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"Speeches"

Press Conference on Chicago Movement

Wednesday, July 7, 1965
Chicago, IL, Illinois (IL), UNITED STATES OF AMERICA

Dr. King shares his acceptance of the invitation to spend some time in Chicago. During his time in Chicago, Dr. King and other SCLC leaders plan to assist local civil rights organizations in organizing rallies throughout the city.

Attorney General Robert F. Kennedy on House Resolution 7152

Tuesday, October 15, 1963

Attorney General Robert F. Kennedy comments on House Bill 7152, the bill that eventually culminated in the Civil Rights Act of 1964. Kennedy argues that the bill is a "test" to white Americans and that it must "effectively eliminate racial discrimination in voting, education and in employment." He addresses the eleven titles of the bill and describes the differences between the current bill and the version introduced by the president. Kennedy finally asserts that if the bill is not passed, then "the whole nation will be the loser."

MLK Statement on Libel Suit

Wednesday, July 14, 1965

Dr. King makes a public statement regarding a libel suit. He explains that he has been served papers but is not at liberty to comment.

Herbert Hill Statement Before the House Committee on Education and Labor

Friday, August 17, 1962
New York (NY), New York, NY, PUERTO RICO, UNITED STATES OF AMERICA

Herbert Hill, National Labor Director for the National Association for the Advancement of Colored People, addresses the House Committee on Education and Labor regarding the questionable practices conducted by the leadership of the International Ladies' Garment Workers' Union.

Pathos and Hope

Saturday, March 3, 1962
New York (NY), New York, NY, Mississippi (MS), Washington, D.C., Cleveland, OH

Dr. King speaks about a trip to the Mississippi Delta where he first witnessed hope and pathos simultaneously.

A Promising Day for the City of Selma

Selma, AL

In this handwritten public statement, the author addresses the Negro citizens of Selma, Alabama by commending their efforts of non-violence during a one-thousand person demonstration for equal voting rights.

Address by MLK at SCLC Ministers Conference

Wednesday, September 23, 1959
Mississippi (MS), Montgomery, AL, Washington, D.C., Virginia (VA), Arkansas (AR), Little Rock, AR, Delaware (DE), Maryland (MD), Missouri (MO), Kentucky (KY), Oklahoma (OK), West Virginia (WV), North Carolina (NC), Tennessee (TN), Texas (TX), Florida (FL), Georgia (GA), Alabama (AL), Louisiana (LA), Philadelphia, PA, CANADA, EGYPT, South Carolina (SC)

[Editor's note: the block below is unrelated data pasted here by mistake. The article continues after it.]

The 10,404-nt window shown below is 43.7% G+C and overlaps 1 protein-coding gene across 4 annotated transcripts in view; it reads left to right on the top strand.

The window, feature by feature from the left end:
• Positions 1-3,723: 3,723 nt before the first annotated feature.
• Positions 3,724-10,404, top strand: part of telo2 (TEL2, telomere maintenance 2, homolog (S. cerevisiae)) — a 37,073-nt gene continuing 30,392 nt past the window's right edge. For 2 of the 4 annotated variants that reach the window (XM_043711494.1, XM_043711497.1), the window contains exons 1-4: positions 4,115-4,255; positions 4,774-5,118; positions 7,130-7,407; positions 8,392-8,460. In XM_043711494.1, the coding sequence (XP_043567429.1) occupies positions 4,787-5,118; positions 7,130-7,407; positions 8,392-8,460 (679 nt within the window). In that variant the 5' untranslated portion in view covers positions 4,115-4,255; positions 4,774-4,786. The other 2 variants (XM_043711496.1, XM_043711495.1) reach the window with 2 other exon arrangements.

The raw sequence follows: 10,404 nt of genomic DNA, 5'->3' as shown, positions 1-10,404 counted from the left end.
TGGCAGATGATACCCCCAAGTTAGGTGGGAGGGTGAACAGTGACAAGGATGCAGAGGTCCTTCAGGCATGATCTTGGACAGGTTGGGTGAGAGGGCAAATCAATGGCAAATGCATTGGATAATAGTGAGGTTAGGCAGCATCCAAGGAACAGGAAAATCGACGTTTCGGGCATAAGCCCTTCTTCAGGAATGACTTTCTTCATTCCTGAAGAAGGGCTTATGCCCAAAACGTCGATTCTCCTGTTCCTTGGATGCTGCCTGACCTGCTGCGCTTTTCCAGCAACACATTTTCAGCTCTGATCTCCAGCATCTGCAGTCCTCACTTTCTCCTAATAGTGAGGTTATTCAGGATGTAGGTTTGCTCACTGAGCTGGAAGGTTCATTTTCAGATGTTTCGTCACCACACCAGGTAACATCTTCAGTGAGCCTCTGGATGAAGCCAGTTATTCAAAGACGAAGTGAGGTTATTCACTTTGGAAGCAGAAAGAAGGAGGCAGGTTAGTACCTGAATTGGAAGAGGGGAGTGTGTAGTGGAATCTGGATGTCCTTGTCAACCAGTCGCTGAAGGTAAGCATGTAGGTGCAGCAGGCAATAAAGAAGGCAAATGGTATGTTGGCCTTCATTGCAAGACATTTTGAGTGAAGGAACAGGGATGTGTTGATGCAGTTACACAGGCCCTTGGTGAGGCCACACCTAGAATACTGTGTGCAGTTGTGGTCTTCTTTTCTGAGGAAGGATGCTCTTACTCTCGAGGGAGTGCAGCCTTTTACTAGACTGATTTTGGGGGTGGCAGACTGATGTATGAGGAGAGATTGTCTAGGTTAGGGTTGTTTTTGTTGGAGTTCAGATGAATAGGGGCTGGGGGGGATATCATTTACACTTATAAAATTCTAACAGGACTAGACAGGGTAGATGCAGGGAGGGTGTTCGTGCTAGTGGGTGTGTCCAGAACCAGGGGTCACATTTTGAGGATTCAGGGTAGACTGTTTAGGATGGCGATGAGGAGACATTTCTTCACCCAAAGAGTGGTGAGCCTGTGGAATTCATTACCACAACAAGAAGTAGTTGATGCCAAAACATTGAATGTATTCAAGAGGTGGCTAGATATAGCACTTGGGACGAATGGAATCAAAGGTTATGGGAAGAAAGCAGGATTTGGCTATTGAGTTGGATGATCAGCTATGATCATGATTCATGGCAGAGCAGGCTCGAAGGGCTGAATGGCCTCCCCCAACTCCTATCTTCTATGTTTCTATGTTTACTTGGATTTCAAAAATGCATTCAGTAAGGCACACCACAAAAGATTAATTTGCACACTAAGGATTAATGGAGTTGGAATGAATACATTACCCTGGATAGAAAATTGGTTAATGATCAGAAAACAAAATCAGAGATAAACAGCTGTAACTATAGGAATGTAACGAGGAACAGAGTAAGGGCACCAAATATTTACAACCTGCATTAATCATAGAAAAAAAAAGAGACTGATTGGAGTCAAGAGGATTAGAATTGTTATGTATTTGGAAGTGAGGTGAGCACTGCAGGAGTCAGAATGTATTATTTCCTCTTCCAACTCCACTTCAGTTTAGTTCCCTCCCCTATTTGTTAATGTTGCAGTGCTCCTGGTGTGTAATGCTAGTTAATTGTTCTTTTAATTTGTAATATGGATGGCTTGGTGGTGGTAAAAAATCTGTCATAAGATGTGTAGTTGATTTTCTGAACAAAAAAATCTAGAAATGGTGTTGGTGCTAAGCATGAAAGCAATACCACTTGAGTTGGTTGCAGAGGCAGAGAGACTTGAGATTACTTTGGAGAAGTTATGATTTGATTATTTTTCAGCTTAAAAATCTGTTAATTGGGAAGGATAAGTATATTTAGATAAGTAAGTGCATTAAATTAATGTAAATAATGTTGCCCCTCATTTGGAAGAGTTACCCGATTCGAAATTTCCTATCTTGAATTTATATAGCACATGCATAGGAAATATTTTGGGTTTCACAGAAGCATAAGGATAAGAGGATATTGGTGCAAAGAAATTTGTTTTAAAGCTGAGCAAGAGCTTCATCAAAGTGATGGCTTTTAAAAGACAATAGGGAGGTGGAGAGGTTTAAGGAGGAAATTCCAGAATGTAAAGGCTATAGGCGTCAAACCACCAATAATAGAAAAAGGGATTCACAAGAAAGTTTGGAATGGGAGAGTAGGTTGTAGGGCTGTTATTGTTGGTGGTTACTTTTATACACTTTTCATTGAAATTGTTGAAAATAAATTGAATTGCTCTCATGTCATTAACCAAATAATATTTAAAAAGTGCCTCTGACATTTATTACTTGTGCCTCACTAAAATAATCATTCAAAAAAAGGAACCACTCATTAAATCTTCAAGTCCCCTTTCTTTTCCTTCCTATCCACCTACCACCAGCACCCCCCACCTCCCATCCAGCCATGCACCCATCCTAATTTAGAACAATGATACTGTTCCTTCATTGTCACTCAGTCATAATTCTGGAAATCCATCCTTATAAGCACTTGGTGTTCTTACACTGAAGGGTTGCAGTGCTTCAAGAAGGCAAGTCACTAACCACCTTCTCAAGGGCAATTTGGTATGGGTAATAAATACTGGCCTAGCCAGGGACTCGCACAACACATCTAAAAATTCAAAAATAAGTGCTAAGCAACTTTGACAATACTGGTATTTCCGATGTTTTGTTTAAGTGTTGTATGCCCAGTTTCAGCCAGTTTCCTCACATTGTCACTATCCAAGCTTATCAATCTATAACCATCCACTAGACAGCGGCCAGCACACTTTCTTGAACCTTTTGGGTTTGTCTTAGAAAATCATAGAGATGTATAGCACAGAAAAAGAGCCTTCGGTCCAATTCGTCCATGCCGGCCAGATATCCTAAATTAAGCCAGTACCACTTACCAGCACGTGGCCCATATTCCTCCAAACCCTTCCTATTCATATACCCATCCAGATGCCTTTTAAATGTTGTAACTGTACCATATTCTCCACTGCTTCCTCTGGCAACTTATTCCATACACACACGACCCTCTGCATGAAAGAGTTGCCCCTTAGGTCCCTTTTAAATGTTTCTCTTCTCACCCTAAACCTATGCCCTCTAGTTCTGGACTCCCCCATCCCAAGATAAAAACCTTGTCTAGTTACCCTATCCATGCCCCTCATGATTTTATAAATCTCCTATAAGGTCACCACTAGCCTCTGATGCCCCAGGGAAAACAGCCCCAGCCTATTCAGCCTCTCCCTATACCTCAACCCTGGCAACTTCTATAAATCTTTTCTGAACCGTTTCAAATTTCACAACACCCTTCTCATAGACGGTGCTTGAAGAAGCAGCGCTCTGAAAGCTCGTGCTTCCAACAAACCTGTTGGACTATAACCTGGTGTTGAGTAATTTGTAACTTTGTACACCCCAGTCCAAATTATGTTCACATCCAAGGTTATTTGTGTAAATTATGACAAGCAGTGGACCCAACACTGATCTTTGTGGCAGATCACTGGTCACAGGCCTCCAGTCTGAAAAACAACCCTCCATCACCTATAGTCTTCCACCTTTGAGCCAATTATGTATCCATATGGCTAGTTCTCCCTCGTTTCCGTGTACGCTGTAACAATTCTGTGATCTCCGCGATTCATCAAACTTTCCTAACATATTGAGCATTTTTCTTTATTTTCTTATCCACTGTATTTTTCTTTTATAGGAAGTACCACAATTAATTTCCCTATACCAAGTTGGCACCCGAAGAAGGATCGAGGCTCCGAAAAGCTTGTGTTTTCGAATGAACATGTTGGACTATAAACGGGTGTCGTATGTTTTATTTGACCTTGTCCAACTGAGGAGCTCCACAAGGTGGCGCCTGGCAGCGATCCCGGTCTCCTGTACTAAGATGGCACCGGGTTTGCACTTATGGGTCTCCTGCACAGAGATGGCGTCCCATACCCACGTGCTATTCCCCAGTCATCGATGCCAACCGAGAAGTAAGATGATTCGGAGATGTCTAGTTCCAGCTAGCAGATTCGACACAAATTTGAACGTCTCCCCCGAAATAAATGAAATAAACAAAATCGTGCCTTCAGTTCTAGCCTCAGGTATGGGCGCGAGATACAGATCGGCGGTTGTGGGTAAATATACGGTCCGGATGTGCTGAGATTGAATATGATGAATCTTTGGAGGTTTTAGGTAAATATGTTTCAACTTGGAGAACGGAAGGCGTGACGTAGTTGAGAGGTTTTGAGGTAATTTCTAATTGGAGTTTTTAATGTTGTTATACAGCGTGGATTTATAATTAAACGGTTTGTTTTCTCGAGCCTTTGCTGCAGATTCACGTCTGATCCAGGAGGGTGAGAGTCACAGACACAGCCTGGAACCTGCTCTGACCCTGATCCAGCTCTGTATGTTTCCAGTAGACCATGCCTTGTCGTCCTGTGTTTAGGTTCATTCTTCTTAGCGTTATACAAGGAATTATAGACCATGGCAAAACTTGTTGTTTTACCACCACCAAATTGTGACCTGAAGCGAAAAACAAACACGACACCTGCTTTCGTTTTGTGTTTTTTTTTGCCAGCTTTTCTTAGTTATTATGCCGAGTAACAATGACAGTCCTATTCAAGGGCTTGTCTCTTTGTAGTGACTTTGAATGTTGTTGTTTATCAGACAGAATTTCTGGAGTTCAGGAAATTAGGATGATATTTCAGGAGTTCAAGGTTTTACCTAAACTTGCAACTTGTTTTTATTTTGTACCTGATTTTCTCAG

Dr. King addresses those in attendance at the Southern Christian Ministers Conference. He brings words of encouragement to those working diligently for social change in Mississippi. He speaks words of promise that things will change since the Supreme Court has ruled segregation unconstitutional and he gives examples of how things are slowly changing. However, he acknowledges that there is still much work to be done, especially in the South. Dr. King lists actions that must be at the top of everyone's list to be taken care of.

MLK Speaks on Vietnam War

New York, NY, Los Angeles, CA, New York (NY), California (CA), VIETNAM, UNITED STATES OF AMERICA, FRANCE, CHINA, JAPAN, MEXICO, Montgomery, AL, Alabama (AL), RUSSIAN FEDERATION, Georgia (GA), Detroit, MI, Michigan (MI), GUATEMALA, COLOMBIA, PERU, THAILAND, CAMBODIA, MOZAMBIQUE, GERMANY, PHILIPPINES, UNITED KINGDOM, London, England, DOMINICAN REPUBLIC, HAITI, NICARAGUA, South Africa

This 32-page booklet was published by Clergy and Laymen Concerned About Vietnam shortly after Dr. King’s April 4, 1967 Riverside Church address on the Vietnam War. It features a foreword by Dr. Reinhold Niebuhr, Dr. King’s speech, and remarks by Henry Steele Commager, Dr. John C. Bennett, and Rabbi Abraham Heschel. In addition, it includes a New York Times interview with Dr. King, King’s response to NAACP criticism on his opposition to the war, and letters to the editor of the New York Times.

MLK on Communist Infiltration

Los Angeles, CA, Atlanta, GA, California (CA), Georgia (GA)

Dr. King responds to an article written by Joseph Alsop and J. Edgar Hoover that charged communism had infiltrated the Civil Rights Movement.

Speech to National Press Club

Thursday, July 19, 1962